Jan 11, 2011
Retail sales fall in December, outlook tough
Jan 11, 2011
Jan 11 - Retail sales fell in December for the first time since last April as heavy snow and concerns about the economic outlook deterred consumers during the Christmas shopping period, a survey showed on Tuesday.
Birmingham covered in snow - 18/12/2010
The British Retail Consortium said the value of sales dipped 0.3 percent in December from a year earlier on a like-for-like basis, following a 0.7 percent rise in November.
The trade body blamed the fall partly on the coldest December in 100 years, which disrupted road and rail transport and discouraged shoppers from venturing out. Non-food sales were hit the hardest.
The BRC said growing fears about public spending cuts, high unemployment and household incomes also contributed to the slowdown during the Christmas shopping period, a crucial time for retailers.
"We have seen resilient food sales -- we all have to eat -- but non-food has had a very tough time," BRC Director General Stephen Robertson said in an interview with Reuters Insider. "We have already seen a few retailers announcing that that is going to mean store closures in the coming year."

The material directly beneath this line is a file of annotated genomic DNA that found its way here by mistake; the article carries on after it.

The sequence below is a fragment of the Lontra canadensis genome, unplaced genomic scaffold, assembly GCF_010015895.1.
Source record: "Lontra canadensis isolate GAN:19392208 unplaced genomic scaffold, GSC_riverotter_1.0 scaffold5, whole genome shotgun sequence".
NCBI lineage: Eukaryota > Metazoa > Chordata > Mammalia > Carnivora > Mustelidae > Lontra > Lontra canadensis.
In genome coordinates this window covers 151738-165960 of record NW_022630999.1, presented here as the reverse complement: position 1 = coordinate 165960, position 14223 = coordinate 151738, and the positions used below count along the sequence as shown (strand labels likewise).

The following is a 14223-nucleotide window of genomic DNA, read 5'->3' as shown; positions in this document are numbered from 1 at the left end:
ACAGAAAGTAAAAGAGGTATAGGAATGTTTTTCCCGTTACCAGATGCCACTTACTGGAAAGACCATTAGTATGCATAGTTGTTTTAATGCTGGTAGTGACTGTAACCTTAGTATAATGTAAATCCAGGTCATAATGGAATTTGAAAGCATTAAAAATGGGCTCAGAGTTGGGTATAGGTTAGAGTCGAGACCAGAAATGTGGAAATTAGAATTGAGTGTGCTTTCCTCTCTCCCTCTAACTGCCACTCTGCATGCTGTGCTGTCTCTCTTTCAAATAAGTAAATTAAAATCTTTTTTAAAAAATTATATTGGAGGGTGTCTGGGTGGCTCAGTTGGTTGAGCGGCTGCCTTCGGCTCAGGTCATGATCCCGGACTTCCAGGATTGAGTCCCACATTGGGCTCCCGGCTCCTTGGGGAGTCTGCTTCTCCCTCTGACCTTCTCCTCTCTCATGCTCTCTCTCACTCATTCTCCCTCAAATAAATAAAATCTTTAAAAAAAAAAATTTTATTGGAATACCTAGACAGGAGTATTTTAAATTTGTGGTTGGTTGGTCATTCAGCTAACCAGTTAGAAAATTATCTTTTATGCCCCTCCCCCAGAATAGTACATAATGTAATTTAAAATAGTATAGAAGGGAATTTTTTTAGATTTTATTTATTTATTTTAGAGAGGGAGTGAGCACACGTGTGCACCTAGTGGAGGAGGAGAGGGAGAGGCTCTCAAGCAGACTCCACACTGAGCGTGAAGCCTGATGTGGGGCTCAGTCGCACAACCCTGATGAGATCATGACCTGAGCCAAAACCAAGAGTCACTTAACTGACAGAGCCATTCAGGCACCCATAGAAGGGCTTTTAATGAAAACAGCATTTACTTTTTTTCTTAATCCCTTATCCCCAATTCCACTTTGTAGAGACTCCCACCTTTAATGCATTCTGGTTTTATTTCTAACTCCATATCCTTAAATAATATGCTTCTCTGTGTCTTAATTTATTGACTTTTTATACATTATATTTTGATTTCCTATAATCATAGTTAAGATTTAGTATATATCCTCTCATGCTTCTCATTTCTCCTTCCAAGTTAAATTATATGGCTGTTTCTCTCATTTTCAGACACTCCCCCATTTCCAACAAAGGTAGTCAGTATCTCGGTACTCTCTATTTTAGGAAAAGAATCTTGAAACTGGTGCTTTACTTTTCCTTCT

Total sales, which include new floorspace, rose 1.5 percent in December on the year, slowing from a 2.8 percent rise in November and well below the average for January to December 2010, which was also 2.8 percent.
There was a mixed picture for big-ticket items as discounts and promotions helped sales of some products like televisions and computers.
Helen Dickinson, head of retail at KPMG, said December is normally the biggest month of the year for retailers, with sales volumes 20 to 30 percent higher than in other months.
"Very disappointingly, without the impact of the Arctic weather the results would have been noticeably better," she said. "2011 is set to be a challenging year."
The Office for National Statistics will release December retail sales figures on January 21.
(Reporting by Peter Griffiths; Editing by Susan Fenton)
© Thomson Reuters 2022 All rights reserved.